This was all very well, but their doing so had changed the most important of the conditions under which they had lived, until, as civilisation strengthened the human digestion had weakened. But instead of openly acknowledging this fact and acting accordingly, physicians had kept trying to tinker up the obsolete machinery with, naturally, the most deplorable results. Instead of frankly acknowledging that man’s digestion had gone the way of the tail, the supplemental stomach, and the muscle that moved the ears, attempts were daily made to stimulate the obsolete processes of digestion, but the result was not stimulating.

Sir Creighton Severn, however, frankly assumed that man had got rid of his digestion to make way for his civilisation, and set about the task of accommodating his diet to his altered conditions of life.

He had not yet succeeded in satisfying himself that his invention of the Electric Digester would do all that he meant it to do; so, in spite of the bitter cry that came from the great pie regions of North America, imploring him to help them, he withheld it from the world for the present.

Sir Creighton was wise enough to make a fool of himself every now and again, and the fools said in their haste that his daughter was the agency which he usually employed for effecting his purpose in this direction. But while some said that it was his daughter who made a fool of him others said that it was he who made a fool of his daughter.

No one seemed to fancy that it was quite possible for both statements to be correct.

However this may be it may at once be said that Sir Creighton treated his daughter as if she were a rational person, capable of thinking for herself and of pronouncing a moderately accurate judgment of such minor problems of life as were suggested to her. Without knowing why—though her father could have told her all about it—she was most pleased when she was trying certain experiments—not in electricity, but in sociology.

And yet people said, simply because they saw that she was invariably well dressed, that she had no scientific tendencies.

She had a certain indefinite beauty of her own that made people—some people: mostly men—wonder where they had seen a flower like her—a lily, they were nearly sure it was—or perhaps it was a white clematis—the one with the star centre that swung so gracefully. They continued looking at her and thinking of flowers, and happy is the girl who makes people think of flowers when they see her!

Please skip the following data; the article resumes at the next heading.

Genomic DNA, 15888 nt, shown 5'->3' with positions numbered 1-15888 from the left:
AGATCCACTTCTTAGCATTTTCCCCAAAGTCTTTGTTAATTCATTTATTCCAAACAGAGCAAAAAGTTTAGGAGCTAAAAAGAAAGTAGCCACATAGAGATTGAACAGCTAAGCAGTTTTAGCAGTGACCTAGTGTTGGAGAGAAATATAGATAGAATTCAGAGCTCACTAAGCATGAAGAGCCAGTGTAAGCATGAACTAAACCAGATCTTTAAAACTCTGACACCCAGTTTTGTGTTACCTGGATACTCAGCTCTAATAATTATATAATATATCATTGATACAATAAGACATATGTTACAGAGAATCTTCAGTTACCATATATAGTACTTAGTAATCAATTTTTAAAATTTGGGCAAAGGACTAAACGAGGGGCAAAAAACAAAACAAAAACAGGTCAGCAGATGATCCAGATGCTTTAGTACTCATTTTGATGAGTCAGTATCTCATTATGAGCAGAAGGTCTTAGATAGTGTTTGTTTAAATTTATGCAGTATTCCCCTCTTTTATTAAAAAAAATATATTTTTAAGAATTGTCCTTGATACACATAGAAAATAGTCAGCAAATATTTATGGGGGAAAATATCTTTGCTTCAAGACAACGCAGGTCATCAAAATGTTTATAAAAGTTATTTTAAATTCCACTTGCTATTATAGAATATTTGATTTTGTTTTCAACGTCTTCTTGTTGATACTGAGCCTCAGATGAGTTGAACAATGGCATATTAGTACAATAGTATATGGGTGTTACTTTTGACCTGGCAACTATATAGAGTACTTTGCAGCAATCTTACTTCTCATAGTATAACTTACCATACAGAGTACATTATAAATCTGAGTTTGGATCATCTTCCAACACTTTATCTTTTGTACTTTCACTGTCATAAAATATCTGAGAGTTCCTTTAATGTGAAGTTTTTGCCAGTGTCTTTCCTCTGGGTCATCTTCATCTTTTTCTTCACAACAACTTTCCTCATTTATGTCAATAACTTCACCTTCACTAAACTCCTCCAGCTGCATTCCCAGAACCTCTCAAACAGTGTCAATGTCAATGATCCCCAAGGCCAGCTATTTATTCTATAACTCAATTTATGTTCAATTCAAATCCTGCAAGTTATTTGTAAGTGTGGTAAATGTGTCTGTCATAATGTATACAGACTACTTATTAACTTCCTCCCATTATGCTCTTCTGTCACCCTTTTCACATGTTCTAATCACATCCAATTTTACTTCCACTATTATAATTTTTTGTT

Having very few delusions she knew that there was something of a flower about her nature. And being well aware that flowers are the most practical things in Nature, she had aspirations as boundless as those of a lily.

That was why she was delighted when she attracted to her various forms of idle insect life, male and female. Her aspirations were to attract rather than to retain, for she had the lily’s instincts as well as the lily’s industry. She knew that when youth made a bee-line to her (speaking in a phrase of the garden) they did so for their own advantage. And she awaited their departure with interest, knowing as she did that it is when the insect leaves the lily that the latter is most benefited; but without prejudice to the possibilities of the insect being also benefited. She had no sympathy with the insectivorous plants of womankind, though at the same time she knew that she was born with a passion for experiments. She hoped, however, that her curiosity was founded on a scientific basis.

She had, as it were, taken Love into her father’s laboratory, and with his assistance subjected it to the most careful analysis. She was able to assign to it a chemical symbol, and so she fancied that she knew all there was to be known about love.

She knew a good deal less about it than does the flower of the lily when the summer is at its height.

And now this offspring of the most modern spirit of investigation and the most ancient femininity that existed before the scorpion found his way into the Silurian rocks to sting, after the lapse of a hundred thousand years, the biologists who had nailed their faith to a theory—this blend of the perfume of the lily and the fumes of hydrochlorate of potassium, was chatting to her friend Josephine West as her motor-victoria threaded its silent way through the traffic of Oxford Street to that region where Mr. Richmond had established his Technical School of Literature.

Josephine West was the daughter of the right honourable Joseph West, Under Secretary of State for the Department of Arbitration.